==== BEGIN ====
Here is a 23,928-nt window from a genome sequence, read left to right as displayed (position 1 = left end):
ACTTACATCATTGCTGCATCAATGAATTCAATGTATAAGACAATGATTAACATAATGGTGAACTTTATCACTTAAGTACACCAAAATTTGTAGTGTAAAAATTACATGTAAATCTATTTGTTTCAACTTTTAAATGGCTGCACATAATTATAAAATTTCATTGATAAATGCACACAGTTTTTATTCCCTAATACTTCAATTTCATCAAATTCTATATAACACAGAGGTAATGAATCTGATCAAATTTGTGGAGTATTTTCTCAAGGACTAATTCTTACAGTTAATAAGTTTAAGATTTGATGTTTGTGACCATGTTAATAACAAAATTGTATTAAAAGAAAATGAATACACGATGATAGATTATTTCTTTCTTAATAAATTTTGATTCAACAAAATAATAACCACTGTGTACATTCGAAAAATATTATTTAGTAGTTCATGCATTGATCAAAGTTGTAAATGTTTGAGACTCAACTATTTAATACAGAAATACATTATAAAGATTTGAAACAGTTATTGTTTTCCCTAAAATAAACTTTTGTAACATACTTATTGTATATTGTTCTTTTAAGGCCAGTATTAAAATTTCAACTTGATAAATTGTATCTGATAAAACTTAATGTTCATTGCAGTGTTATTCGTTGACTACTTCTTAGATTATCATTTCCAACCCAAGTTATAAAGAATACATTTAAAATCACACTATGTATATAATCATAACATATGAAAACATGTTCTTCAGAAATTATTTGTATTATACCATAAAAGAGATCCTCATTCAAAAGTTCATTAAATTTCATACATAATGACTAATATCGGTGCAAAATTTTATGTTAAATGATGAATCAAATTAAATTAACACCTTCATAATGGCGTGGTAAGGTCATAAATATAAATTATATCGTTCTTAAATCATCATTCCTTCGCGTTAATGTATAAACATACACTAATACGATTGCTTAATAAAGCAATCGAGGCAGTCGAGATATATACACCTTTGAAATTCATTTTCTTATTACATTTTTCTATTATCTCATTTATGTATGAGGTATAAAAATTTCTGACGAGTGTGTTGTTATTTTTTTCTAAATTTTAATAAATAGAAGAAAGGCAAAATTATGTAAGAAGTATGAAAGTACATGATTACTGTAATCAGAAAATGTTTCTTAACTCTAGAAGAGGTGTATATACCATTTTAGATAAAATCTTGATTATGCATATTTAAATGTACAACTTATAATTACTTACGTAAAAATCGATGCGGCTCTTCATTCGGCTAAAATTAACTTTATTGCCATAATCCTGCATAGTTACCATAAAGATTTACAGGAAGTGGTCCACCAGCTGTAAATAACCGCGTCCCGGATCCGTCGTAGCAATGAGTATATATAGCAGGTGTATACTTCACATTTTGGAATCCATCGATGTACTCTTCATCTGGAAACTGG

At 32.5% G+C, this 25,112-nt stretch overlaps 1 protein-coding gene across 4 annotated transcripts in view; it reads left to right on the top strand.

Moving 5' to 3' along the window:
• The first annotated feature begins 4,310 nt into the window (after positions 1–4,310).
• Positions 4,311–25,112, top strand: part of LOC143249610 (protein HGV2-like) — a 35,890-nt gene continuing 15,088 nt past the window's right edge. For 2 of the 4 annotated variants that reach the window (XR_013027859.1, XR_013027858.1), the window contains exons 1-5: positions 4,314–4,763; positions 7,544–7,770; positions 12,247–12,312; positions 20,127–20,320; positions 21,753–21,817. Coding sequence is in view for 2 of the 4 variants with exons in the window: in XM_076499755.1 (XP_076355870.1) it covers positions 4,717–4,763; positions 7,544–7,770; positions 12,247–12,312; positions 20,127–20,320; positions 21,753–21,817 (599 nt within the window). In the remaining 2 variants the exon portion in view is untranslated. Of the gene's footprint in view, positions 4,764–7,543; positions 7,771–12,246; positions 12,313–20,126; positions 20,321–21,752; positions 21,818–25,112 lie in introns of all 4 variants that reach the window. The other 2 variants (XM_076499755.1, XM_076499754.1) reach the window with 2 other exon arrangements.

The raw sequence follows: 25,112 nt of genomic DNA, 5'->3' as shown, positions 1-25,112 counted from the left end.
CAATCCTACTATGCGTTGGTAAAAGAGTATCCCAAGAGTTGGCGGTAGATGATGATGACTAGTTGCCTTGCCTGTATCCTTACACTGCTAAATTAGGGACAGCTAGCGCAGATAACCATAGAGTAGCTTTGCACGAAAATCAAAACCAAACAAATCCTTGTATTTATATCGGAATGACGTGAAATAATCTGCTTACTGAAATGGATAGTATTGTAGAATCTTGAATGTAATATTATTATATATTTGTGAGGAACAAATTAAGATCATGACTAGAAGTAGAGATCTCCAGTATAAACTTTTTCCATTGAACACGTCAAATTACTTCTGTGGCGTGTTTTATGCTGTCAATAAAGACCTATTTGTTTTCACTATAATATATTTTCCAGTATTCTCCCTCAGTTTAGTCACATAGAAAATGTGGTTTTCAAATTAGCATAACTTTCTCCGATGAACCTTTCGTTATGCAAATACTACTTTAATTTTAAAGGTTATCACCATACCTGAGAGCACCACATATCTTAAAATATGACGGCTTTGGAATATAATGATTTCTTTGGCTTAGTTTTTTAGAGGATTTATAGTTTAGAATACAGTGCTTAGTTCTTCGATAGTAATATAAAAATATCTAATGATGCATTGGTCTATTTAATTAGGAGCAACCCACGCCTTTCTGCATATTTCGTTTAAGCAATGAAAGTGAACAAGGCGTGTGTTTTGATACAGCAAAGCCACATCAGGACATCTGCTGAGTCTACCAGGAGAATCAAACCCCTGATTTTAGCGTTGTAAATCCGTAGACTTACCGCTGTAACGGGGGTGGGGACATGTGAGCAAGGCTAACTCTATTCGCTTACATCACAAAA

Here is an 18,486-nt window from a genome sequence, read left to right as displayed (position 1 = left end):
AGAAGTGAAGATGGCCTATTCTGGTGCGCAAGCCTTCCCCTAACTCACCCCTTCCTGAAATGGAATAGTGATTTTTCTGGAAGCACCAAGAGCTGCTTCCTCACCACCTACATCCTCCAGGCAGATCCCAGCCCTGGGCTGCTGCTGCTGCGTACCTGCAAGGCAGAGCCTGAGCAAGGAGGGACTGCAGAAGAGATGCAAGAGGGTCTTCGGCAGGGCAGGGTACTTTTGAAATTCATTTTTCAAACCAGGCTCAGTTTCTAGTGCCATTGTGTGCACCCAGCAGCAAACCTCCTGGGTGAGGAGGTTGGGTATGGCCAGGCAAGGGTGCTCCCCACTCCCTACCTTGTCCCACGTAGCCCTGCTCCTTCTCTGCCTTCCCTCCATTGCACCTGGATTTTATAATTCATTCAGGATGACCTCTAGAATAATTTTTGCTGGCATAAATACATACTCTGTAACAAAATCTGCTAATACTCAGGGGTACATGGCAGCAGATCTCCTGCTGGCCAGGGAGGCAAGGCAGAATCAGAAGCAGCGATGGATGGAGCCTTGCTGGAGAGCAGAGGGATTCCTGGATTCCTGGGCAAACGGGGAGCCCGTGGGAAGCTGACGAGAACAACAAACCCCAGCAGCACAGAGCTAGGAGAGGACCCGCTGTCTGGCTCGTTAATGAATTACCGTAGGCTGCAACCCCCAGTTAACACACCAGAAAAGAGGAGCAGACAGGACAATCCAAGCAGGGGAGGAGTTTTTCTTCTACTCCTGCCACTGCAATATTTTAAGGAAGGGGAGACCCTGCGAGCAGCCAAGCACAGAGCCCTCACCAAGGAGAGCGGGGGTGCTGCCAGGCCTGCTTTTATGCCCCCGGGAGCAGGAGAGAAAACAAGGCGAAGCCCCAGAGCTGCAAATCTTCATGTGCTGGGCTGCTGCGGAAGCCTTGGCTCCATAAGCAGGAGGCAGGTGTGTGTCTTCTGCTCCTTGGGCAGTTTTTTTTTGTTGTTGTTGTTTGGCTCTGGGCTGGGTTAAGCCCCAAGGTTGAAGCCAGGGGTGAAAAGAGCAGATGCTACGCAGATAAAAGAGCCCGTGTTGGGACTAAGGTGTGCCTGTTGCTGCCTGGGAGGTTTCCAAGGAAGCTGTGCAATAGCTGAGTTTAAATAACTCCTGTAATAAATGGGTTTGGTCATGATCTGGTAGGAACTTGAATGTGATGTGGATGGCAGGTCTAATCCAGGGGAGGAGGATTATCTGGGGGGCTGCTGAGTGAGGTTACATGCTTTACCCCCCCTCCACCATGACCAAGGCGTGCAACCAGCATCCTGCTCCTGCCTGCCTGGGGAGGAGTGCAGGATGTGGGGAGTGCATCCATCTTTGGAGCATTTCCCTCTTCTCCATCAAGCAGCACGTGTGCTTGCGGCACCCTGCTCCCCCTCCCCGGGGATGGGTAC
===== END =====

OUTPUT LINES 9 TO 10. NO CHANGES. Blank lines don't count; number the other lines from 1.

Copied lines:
Here is an 18,486-nt window from a genome sequence, read left to right as displayed (position 1 = left end):
AGAAGTGAAGATGGCCTATTCTGGTGCGCAAGCCTTCCCCTAACTCACCCCTTCCTGAAATGGAATAGTGATTTTTCTGGAAGCACCAAGAGCTGCTTCCTCACCACCTACATCCTCCAGGCAGATCCCAGCCCTGGGCTGCTGCTGCTGCGTACCTGCAAGGCAGAGCCTGAGCAAGGAGGGACTGCAGAAGAGATGCAAGAGGGTCTTCGGCAGGGCAGGGTACTTTTGAAATTCATTTTTCAAACCAGGCTCAGTTTCTAGTGCCATTGTGTGCACCCAGCAGCAAACCTCCTGGGTGAGGAGGTTGGGTATGGCCAGGCAAGGGTGCTCCCCACTCCCTACCTTGTCCCACGTAGCCCTGCTCCTTCTCTGCCTTCCCTCCATTGCACCTGGATTTTATAATTCATTCAGGATGACCTCTAGAATAATTTTTGCTGGCATAAATACATACTCTGTAACAAAATCTGCTAATACTCAGGGGTACATGGCAGCAGATCTCCTGCTGGCCAGGGAGGCAAGGCAGAATCAGAAGCAGCGATGGATGGAGCCTTGCTGGAGAGCAGAGGGATTCCTGGATTCCTGGGCAAACGGGGAGCCCGTGGGAAGCTGACGAGAACAACAAACCCCAGCAGCACAGAGCTAGGAGAGGACCCGCTGTCTGGCTCGTTAATGAATTACCGTAGGCTGCAACCCCCAGTTAACACACCAGAAAAGAGGAGCAGACAGGACAATCCAAGCAGGGGAGGAGTTTTTCTTCTACTCCTGCCACTGCAATATTTTAAGGAAGGGGAGACCCTGCGAGCAGCCAAGCACAGAGCCCTCACCAAGGAGAGCGGGGGTGCTGCCAGGCCTGCTTTTATGCCCCCGGGAGCAGGAGAGAAAACAAGGCGAAGCCCCAGAGCTGCAAATCTTCATGTGCTGGGCTGCTGCGGAAGCCTTGGCTCCATAAGCAGGAGGCAGGTGTGTGTCTTCTGCTCCTTGGGCAGTTTTTTTTTGTTGTTGTTGTTTGGCTCTGGGCTGGGTTAAGCCCCAAGGTTGAAGCCAGGGGTGAAAAGAGCAGATGCTACGCAGATAAAAGAGCCCGTGTTGGGACTAAGGTGTGCCTGTTGCTGCCTGGGAGGTTTCCAAGGAAGCTGTGCAATAGCTGAGTTTAAATAACTCCTGTAATAAATGGGTTTGGTCATGATCTGGTAGGAACTTGAATGTGATGTGGATGGCAGGTCTAATCCAGGGGAGGAGGATTATCTGGGGGGCTGCTGAGTGAGGTTACATGCTTTACCCCCCCTCCACCATGACCAAGGCGTGCAACCAGCATCCTGCTCCTGCCTGCCTGGGGAGGAGTGCAGGATGTGGGGAGTGCATCCATCTTTGGAGCATTTCCCTCTTCTCCATCAAGCAGCACGTGTGCTTGCGGCACCCTGCTCCCCCTCCCCGGGGATGGGTAC